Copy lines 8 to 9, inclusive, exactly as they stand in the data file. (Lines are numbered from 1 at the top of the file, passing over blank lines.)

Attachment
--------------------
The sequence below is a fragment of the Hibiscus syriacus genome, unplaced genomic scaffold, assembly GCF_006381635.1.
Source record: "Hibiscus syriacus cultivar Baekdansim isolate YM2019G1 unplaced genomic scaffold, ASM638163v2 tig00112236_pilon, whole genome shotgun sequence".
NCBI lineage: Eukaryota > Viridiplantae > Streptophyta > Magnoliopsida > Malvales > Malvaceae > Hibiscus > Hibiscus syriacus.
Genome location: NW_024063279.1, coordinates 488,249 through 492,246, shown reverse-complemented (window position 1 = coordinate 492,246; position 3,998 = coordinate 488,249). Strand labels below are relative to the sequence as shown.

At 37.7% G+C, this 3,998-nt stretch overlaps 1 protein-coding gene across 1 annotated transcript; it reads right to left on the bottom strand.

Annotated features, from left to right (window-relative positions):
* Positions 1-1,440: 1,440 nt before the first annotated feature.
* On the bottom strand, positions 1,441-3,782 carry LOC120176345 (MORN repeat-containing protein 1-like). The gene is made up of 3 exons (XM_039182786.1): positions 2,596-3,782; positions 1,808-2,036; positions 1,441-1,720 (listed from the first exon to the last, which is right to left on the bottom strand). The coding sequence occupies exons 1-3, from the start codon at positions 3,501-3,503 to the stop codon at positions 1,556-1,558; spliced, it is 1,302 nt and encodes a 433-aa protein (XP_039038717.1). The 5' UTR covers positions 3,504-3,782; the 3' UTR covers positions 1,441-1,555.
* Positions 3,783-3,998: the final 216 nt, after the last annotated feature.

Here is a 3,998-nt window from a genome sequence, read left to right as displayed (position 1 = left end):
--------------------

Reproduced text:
* On the bottom strand, positions 1,441-3,782 carry LOC120176345 (MORN repeat-containing protein 1-like). The gene is made up of 3 exons (XM_039182786.1): positions 2,596-3,782; positions 1,808-2,036; positions 1,441-1,720 (listed from the first exon to the last, which is right to left on the bottom strand). The coding sequence occupies exons 1-3, from the start codon at positions 3,501-3,503 to the stop codon at positions 1,556-1,558; spliced, it is 1,302 nt and encodes a 433-aa protein (XP_039038717.1). The 5' UTR covers positions 3,504-3,782; the 3' UTR covers positions 1,441-1,555.
* Positions 3,783-3,998: the final 216 nt, after the last annotated feature.